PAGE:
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In October 2014 we announced that we would offer a scholarship to support a student who shows potential for leadership in the field of Computer Science. We were happy to find that there was a lot of interest in the scholarship and we are even happier to award it to Jared Beach, a student at the University of Alabama. Jared’s essay explaining how he plans to use computer science in his career set him apart from the other applicants.

Jared, congratulations! You are the recipient of Webucator’s $1,000 Computer Science Scholarship for the 2015-16 year! Computer science is an exciting field in which we think and hope you will have an exciting career!

Webucator’s Computer Science Scholarship is awarded annually to a student who shows potential for leadership in the field of Computer Science. The deadline to apply for the 2016-2017 academic year is March 31, 2016.

LXML is a “Powerful and Pythonic XML processing library combining libxml2/libxslt with the ElementTree API.Read the rest of this entry »

For Pygame and other graphics work, it’s helpful to have color constants that hold the color RGB values. I couldn’t find anything like this, so I created a color_constants module that:

  1. Contains constants for 551 named colors* (e.g, as named tuples:
    Color = namedtuple('RGB','red, green, blue')
  2. Extends the Color class to include a method for getting the hex formatted color:
    class RGB(Color):
        def hex_format(self):
            return '#{:02X}{:02X}{:02X}'.format(self.red,self.green,self.blue)
  3. Stores these constants in an OrderedDict.

The colors are shown in the table below and the full code is shown below that. Read the rest of this entry »

I’m not a game developer, but I’ve been playing with Pygame lately and have been impressed. I plan to use it in one of our Python courses to teach object-oriented programming. I use 64-bit Windows 8, so I have the 64-bit version of Python 3.4. Most of our students are unlikely to be game developers, but because games have obvious visible objects, they provide a nice framework for teaching OOP.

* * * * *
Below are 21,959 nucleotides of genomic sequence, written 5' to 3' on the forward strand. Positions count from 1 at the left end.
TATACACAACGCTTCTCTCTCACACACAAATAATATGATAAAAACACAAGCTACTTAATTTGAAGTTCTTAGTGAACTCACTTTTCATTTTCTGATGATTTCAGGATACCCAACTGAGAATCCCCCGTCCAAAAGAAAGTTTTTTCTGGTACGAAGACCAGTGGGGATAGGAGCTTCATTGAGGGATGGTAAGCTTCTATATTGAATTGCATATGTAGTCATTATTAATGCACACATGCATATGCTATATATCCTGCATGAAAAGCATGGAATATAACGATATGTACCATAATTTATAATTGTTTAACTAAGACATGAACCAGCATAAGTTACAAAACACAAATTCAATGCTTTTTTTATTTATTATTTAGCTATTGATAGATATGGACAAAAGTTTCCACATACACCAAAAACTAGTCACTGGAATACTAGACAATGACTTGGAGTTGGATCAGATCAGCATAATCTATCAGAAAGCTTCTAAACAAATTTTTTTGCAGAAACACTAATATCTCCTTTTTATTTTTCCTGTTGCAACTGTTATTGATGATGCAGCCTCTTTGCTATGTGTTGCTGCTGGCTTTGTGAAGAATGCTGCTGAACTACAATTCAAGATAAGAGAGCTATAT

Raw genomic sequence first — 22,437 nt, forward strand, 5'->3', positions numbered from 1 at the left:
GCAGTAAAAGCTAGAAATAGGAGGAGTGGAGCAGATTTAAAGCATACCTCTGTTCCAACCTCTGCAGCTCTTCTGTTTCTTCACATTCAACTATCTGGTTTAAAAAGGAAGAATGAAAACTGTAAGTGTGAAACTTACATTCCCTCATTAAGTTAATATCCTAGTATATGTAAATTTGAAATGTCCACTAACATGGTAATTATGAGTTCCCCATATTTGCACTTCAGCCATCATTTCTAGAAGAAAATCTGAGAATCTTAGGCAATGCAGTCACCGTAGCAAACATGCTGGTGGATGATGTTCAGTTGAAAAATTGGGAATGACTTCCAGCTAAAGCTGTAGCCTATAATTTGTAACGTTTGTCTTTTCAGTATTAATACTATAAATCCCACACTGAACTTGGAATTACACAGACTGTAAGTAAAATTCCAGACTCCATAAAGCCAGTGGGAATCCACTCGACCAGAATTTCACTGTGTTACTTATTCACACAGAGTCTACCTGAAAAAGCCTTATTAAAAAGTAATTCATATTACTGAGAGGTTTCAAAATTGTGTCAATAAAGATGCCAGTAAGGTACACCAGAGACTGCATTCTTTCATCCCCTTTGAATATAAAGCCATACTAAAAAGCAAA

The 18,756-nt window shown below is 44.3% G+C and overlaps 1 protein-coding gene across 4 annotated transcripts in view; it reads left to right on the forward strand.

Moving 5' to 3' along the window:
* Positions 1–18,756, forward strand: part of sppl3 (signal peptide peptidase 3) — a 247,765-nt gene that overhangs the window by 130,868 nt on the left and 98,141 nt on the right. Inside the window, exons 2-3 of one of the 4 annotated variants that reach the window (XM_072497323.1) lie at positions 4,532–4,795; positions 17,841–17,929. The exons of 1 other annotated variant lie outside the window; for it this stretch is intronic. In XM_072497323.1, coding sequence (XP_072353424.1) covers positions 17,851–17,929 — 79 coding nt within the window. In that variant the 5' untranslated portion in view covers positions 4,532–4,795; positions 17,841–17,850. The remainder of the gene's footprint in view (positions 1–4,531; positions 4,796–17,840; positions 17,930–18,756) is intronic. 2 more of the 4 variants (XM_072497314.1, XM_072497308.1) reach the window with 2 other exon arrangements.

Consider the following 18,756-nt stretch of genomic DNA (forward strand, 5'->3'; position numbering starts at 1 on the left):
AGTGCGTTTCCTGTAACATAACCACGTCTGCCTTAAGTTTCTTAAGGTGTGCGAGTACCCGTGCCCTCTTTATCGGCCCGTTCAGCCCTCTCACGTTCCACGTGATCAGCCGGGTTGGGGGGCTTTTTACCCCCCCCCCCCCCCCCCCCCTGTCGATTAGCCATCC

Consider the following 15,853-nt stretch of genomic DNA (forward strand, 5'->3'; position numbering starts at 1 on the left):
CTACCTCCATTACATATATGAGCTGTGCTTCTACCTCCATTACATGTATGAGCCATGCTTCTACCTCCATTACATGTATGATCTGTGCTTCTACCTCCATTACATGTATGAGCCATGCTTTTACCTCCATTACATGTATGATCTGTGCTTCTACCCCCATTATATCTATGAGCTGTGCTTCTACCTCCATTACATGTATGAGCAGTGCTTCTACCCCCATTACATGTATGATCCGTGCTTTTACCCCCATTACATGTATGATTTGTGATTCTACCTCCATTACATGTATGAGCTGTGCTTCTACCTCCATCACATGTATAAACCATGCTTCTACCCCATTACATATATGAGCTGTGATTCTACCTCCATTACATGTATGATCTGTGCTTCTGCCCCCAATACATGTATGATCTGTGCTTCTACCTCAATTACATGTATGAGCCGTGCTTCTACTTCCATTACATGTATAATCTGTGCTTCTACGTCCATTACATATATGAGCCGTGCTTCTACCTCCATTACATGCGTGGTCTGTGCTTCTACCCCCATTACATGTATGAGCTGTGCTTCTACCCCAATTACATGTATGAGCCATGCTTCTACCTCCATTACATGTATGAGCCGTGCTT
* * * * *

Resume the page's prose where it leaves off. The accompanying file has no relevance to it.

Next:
Unfortunately, Pygame doesn’t have an official 64-bit installer, so they recommend you use the 32-bit version of Python. So, I installed the 32-bit version of Python alongside the 64-bit version I already had, but that was a pain as I had to constantly make sure I was running the right one. It also made the 32-bit version the default.

Luckily, Christoph Gohlke of the University of California, Irvine has made a bunch of 64-bit binaries available for Python extension packages, including one for pygame. Read the rest of this entry »

In working on the math lesson of an upcoming Introduction to Python 3 course, I was trying to come up with a use case for math.isnan(x). I’ve used isNaN(x) in JavaScript as a simple check to see that a user entered a number. Here’s a simple illustration: Read the rest of this entry »

The Python documentation on pow() states that pow(x,y,z) is computed more efficiently than pow(x,y) % z, but our tests don’t show that to be the case. In fact, we found x**y % z to be the most efficient way to complete the operation. Note that this is academic as all the methods we tested for raising one number to the power of another and then doing a modulus operation are lightning fast. You should use whichever method suits your coding style the most, but for those who are curious, here’s how we tested it: Read the rest of this entry »

Let’s say we have two scripts: foo.py and bar.py.

They are exactly the same. They begin with the definition of a function called main(), which simply prints out the value of __name__, a built-in variable that returns the name of the module. Read the rest of this entry »

The difference between str.isdigit() and str.isdecimal() in Python is, for most of us, academic and can be used interchangeably. According to the Python documentation, the decimal category “includes digit characters, and all characters that can be used to form decimal-radix numbers, e.g. U+0660, ARABIC-INDIC DIGIT ZERO.” Read the rest of this entry »

In this short video, I show you how to reverse a string using slicing in Python: Read the rest of this entry »

We’re working on some new Python courses and, although students will be able to use their IDE of choice, we plan to use IDLE as the default editor. To make it easier to open files directly into IDLE from Windows Explorer, I associated Python files with IDLE. As IDLE doesn’t come up as one of the default options for editing Python, it’s not as intuitive as it might be, but it’s pretty simple. Here’s how you do it: Read the rest of this entry »


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